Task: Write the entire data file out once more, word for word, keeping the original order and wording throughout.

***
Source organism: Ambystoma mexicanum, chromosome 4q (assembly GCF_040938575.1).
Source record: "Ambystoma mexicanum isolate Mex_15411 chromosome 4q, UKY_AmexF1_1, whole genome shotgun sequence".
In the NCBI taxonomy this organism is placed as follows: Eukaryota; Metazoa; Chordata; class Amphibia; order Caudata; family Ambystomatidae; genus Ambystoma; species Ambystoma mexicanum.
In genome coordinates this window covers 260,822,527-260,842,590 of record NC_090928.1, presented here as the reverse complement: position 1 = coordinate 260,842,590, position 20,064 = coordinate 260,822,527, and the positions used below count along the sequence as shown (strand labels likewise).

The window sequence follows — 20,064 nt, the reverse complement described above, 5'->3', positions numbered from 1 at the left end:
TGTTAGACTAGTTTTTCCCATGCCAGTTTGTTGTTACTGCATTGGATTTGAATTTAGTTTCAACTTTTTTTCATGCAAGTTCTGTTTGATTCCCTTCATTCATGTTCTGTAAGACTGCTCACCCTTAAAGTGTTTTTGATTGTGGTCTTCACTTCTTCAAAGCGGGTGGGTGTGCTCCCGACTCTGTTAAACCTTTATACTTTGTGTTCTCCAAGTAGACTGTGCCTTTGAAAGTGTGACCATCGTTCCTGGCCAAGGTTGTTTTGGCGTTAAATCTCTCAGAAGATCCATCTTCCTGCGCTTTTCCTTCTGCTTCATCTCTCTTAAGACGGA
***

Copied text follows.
Source organism: Ambystoma mexicanum, chromosome 4q (assembly GCF_040938575.1).
Source record: "Ambystoma mexicanum isolate Mex_15411 chromosome 4q, UKY_AmexF1_1, whole genome shotgun sequence".
In the NCBI taxonomy this organism is placed as follows: Eukaryota; Metazoa; Chordata; class Amphibia; order Caudata; family Ambystomatidae; genus Ambystoma; species Ambystoma mexicanum.
In genome coordinates this window covers 260,822,527-260,842,590 of record NC_090928.1, presented here as the reverse complement: position 1 = coordinate 260,842,590, position 20,064 = coordinate 260,822,527, and the positions used below count along the sequence as shown (strand labels likewise).

The window sequence follows — 20,064 nt, the reverse complement described above, 5'->3', positions numbered from 1 at the left end:
TGTTAGACTAGTTTTTCCCATGCCAGTTTGTTGTTACTGCATTGGATTTGAATTTAGTTTCAACTTTTTTTCATGCAAGTTCTGTTTGATTCCCTTCATTCATGTTCTGTAAGACTGCTCACCCTTAAAGTGTTTTTGATTGTGGTCTTCACTTCTTCAAAGCGGGTGGGTGTGCTCCCGACTCTGTTAAACCTTTATACTTTGTGTTCTCCAAGTAGACTGTGCCTTTGAAAGTGTGACCATCGTTCCTGGCCAAGGTTGTTTTGGCGTTAAATCTCTCAGAAGATCCATCTTCCTGCGCTTTTCCTTCTGCTTCATCTCTCTTAAGACGGA